T20 middle-distance runner Prince Reid on sport, life and gaining independence

Croydon runner Prince Reid has never minded taking a little bit more time to get to the top. Living with autism, the 18-year-old is no stranger to overcoming adversity with learning disabilities and difficulties threatening to derail a career in athletics, a sport in which he has plenty of passion. But having worked his way up to eventually cross the line in first place, the T20 middle-distance runner is now looking up with ambitions aplenty.
26 July, 2019

Croydon runner Prince Reid has never minded taking a little bit more time to get to the top. Living with autism, the 18-year-old is no stranger to overcoming adversity with learning disabilities and difficulties threatening to derail a career in athletics, a sport in which he has plenty of passion. But having worked his way up to eventually cross the line in first place, the T20 middle-distance runner is now looking up - with ambitions aplenty across the next few years.

And while he’s far from alone in his pursuit, leading his own path is what continues to drive Prince forward. “Doing the best that I can and improving - there’s not much of a better feeling in sport because you know you’re doing something good,” said the Blackheath and Bromley runner and Croydon Harrier. "I have several ambitions, but my primary ambition is to become greater and do the best I can.

"The second ambition is the Paralympics, World Championships, European Championships. I believe I can keep improving - that’s what I want to do. The main aim is to keep going - it’s easy to stop, so I keep going. The most vital year was last year was when I gained independence and when I knew my own pace, knew how I could move.

“That year I didn’t train with any group; I trained by myself. I used to run around in the park on my own, on the road on my own. That was the most successful year in my life in terms of sport and life in general. When sport works out it seems to bring everything with it. I’m proud that I gained independence.”

His cause is also being helped by SportsAid and the Backing The Best programme, which offers critical financial help to talented young athletes who would otherwise face difficulties progressing through their sport’s system. Backed by £5.5 million of National Lottery funding, Backing The Best presents annual awards of £5,000 per athlete to help with essential costs such as travel, accommodation, kit, nutrition and medical bills.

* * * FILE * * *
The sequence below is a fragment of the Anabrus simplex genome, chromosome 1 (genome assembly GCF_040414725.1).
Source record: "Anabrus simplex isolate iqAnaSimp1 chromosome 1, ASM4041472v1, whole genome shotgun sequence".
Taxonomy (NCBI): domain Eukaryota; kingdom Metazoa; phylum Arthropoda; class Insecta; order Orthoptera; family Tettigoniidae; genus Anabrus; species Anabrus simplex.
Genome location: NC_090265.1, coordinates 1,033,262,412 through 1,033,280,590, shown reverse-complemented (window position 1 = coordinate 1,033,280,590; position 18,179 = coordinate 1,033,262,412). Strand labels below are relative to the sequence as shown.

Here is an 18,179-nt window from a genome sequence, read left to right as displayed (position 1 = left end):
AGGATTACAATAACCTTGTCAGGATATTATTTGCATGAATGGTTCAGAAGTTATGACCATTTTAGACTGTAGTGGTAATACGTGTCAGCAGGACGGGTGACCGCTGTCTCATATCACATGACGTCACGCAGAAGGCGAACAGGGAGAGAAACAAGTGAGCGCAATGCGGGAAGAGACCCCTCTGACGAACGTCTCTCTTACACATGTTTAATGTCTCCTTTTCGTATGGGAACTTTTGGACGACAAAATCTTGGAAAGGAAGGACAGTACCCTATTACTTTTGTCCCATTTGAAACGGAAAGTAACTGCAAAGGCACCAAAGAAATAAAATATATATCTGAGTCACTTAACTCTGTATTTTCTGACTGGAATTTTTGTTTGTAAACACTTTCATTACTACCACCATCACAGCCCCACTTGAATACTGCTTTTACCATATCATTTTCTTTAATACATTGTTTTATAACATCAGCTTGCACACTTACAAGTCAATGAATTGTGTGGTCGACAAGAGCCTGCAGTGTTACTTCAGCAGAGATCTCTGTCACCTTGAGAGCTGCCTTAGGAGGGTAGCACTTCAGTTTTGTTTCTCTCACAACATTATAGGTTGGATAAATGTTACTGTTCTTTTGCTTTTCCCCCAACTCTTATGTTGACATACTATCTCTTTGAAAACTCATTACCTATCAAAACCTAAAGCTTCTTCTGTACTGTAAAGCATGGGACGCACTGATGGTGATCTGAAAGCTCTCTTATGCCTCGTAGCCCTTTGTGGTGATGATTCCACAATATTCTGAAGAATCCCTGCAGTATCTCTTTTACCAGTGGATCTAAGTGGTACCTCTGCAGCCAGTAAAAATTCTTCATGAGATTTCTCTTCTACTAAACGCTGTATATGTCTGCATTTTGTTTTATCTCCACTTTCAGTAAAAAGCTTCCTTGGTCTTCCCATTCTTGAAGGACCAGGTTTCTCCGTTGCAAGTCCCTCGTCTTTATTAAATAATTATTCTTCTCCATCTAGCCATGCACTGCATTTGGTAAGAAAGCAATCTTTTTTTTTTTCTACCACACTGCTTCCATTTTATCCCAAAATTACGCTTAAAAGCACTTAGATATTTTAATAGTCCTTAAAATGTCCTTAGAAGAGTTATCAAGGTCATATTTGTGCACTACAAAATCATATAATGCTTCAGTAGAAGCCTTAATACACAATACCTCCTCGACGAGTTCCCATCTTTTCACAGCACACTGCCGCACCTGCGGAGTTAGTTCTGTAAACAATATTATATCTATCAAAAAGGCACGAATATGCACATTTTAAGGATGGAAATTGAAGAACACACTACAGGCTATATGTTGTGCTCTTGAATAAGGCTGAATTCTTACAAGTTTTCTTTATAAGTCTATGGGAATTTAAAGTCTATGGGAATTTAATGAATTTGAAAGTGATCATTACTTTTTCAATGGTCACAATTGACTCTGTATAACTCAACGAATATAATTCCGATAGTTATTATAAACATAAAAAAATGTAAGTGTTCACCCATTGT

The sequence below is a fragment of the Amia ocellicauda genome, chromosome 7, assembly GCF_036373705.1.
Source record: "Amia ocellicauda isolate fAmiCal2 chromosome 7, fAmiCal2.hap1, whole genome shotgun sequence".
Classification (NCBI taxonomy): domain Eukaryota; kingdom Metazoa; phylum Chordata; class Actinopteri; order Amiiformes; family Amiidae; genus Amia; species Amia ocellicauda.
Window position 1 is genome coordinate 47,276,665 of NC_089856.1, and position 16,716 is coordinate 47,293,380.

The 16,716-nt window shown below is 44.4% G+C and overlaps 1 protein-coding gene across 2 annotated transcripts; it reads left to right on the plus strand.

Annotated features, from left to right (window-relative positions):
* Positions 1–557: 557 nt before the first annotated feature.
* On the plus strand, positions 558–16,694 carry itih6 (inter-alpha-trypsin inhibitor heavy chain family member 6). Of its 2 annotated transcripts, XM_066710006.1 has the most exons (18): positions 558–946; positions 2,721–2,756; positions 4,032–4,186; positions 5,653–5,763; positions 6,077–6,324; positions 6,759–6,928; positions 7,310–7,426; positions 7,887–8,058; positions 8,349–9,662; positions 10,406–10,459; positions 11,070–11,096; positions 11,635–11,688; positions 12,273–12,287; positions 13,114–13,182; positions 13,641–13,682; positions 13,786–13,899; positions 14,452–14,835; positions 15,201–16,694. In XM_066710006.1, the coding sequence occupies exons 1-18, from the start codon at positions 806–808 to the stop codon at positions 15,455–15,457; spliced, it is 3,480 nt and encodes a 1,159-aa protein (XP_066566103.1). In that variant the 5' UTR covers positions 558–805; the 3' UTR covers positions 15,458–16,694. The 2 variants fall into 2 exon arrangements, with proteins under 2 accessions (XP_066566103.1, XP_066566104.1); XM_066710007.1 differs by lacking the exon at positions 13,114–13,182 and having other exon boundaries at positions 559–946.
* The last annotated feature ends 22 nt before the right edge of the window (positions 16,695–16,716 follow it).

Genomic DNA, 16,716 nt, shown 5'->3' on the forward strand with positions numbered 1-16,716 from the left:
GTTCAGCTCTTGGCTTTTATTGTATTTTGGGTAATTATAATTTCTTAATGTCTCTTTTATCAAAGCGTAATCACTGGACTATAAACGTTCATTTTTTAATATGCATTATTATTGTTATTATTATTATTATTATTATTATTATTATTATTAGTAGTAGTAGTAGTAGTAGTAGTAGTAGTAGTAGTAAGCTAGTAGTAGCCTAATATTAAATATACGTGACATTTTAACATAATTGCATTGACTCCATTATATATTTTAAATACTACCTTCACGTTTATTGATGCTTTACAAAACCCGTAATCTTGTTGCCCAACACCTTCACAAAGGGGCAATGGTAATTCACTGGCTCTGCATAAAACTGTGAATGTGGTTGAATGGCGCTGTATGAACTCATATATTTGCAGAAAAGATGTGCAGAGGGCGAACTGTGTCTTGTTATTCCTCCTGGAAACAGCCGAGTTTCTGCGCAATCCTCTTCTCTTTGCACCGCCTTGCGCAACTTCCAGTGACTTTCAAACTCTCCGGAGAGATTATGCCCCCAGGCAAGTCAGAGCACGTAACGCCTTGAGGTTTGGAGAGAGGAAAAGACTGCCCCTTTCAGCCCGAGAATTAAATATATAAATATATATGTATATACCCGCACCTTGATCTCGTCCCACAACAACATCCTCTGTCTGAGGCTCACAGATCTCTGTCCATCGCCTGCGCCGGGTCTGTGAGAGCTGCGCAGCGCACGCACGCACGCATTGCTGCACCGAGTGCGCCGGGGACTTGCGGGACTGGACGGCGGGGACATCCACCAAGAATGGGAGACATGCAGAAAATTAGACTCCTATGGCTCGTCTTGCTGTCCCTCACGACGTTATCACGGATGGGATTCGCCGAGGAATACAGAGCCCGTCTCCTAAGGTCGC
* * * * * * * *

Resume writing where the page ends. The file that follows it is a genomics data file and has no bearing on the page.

Prince was one of dozens of SportsAid athletes who attended workshops at The London Stadium, offering media training, nutrition advice, performance lifestyle guidance and support for parents. The youngsters from all over the country were joined by sports stars Maggie Alphonsi, John McAvoy and Jake Wightman, with the latter offering his support for the SportsAid programme. 

“When you’re young the funding opportunities are pretty slim, so to know that there are people out there that will help you fulfil the potential that you feel like you have when not a lot of others are doing that is pretty vital,” said Jake. “I hope they’ve gained a lot from us athletes being here, because it wasn’t that long ago that we were in that position. Every single one of them has got a good platform to go for success.

“Being a part of something like this, they’re already a pretty good way along the path of being successful athletes. I hope they can come away believing that can happen thanks to Backing The Best.”

Backing The Best is helping talented young athletes facing the greatest financial pressure to pursue their sporting ambitions. The programme, managed by SportsAid for Sport England, is supported by National Lottery funding. Visit www.sportengland.org/our-work/talent/backing-the-best/ to find out more.